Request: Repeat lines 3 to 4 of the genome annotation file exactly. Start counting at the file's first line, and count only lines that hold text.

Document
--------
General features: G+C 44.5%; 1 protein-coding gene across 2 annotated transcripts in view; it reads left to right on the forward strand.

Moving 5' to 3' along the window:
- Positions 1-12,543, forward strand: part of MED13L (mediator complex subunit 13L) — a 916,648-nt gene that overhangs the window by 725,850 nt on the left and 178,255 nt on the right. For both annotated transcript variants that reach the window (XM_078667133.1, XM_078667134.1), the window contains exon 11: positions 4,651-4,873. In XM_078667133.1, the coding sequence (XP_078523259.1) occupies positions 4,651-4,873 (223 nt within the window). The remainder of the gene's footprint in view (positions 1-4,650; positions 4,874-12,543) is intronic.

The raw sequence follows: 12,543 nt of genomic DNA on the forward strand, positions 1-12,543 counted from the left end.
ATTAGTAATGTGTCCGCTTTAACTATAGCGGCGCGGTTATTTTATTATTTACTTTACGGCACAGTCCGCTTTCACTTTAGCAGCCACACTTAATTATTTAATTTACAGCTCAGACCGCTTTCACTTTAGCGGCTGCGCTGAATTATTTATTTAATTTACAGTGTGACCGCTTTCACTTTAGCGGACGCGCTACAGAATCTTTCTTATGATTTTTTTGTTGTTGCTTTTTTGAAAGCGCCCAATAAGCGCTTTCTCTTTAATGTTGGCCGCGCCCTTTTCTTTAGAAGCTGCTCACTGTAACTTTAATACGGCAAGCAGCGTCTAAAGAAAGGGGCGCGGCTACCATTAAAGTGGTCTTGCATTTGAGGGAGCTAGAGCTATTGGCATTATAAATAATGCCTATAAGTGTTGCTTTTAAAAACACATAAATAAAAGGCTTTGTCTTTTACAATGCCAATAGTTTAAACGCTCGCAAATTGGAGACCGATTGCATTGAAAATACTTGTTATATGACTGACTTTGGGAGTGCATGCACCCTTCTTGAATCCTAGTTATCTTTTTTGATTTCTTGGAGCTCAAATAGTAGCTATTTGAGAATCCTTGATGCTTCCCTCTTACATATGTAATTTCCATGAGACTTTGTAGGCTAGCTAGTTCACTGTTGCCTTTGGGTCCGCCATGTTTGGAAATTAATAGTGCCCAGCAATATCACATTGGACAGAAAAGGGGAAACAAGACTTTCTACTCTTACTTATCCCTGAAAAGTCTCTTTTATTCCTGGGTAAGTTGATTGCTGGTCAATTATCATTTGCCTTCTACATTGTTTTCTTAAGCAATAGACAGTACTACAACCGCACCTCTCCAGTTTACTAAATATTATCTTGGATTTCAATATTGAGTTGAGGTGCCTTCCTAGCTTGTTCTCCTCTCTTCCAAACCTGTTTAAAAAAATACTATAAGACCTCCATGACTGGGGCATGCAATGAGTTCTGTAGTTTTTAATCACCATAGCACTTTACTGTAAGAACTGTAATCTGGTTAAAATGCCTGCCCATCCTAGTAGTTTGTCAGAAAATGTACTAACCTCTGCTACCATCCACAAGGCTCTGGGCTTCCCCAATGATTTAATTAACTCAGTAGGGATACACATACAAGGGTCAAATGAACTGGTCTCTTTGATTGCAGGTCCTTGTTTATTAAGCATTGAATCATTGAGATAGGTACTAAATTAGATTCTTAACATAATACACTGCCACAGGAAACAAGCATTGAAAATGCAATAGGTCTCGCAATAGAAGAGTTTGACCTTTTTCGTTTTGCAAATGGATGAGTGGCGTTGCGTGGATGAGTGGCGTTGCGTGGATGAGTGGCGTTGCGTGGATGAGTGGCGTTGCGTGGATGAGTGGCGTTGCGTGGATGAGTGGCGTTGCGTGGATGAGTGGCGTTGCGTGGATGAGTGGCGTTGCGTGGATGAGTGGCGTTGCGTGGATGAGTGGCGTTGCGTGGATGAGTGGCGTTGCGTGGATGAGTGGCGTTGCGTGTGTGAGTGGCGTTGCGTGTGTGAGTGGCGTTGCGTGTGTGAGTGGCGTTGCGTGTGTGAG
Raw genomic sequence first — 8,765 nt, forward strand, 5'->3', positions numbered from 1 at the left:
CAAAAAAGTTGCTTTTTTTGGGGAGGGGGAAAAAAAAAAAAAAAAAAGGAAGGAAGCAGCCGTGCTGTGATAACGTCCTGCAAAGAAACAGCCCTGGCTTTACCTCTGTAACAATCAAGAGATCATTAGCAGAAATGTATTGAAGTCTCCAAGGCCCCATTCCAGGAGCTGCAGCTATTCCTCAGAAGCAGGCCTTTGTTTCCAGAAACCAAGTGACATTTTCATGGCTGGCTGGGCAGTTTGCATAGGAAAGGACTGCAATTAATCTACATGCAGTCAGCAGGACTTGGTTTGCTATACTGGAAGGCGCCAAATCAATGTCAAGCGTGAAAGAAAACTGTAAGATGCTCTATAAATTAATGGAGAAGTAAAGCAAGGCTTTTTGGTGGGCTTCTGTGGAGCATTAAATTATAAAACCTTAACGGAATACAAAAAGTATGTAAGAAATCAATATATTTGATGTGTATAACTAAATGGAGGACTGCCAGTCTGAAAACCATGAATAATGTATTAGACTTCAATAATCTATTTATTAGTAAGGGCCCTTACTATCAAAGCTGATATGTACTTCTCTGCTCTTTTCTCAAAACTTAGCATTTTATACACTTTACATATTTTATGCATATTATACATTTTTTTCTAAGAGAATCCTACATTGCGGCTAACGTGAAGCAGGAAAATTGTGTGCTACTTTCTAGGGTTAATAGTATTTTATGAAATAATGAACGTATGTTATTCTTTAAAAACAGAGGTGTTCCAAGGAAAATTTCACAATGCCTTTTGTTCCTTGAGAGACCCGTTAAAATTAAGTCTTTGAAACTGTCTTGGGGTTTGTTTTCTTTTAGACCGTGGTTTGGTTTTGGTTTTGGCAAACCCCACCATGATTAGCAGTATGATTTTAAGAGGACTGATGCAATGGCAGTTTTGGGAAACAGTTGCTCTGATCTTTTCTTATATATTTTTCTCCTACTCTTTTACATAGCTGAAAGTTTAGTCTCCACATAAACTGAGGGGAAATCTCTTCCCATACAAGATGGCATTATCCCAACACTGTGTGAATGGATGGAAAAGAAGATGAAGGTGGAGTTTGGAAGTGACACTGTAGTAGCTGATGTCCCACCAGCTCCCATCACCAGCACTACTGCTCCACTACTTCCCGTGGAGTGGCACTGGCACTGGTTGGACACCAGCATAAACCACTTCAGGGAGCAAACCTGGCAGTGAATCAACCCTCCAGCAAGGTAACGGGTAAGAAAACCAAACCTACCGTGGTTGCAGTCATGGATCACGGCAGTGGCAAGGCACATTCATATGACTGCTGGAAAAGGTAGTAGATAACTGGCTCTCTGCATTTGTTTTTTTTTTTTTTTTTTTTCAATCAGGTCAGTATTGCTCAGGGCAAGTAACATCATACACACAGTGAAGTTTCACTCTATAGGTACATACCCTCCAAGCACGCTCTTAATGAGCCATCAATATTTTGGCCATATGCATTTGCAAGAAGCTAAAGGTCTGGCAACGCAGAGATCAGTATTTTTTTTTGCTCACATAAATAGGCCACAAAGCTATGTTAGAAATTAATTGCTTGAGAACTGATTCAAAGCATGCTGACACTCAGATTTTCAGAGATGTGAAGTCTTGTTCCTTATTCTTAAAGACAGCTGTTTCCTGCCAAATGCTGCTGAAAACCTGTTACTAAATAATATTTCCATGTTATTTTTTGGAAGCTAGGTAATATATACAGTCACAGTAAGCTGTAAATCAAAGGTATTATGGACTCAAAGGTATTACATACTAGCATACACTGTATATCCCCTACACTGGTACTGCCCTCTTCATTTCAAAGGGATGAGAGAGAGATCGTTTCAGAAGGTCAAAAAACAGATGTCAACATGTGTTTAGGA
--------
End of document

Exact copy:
- Positions 1-12,543, forward strand: part of MED13L (mediator complex subunit 13L) — a 916,648-nt gene that overhangs the window by 725,850 nt on the left and 178,255 nt on the right. For both annotated transcript variants that reach the window (XM_078667133.1, XM_078667134.1), the window contains exon 11: positions 4,651-4,873. In XM_078667133.1, the coding sequence (XP_078523259.1) occupies positions 4,651-4,873 (223 nt within the window). The remainder of the gene's footprint in view (positions 1-4,650; positions 4,874-12,543) is intronic.

The raw sequence follows: 12,543 nt of genomic DNA on the forward strand, positions 1-12,543 counted from the left end.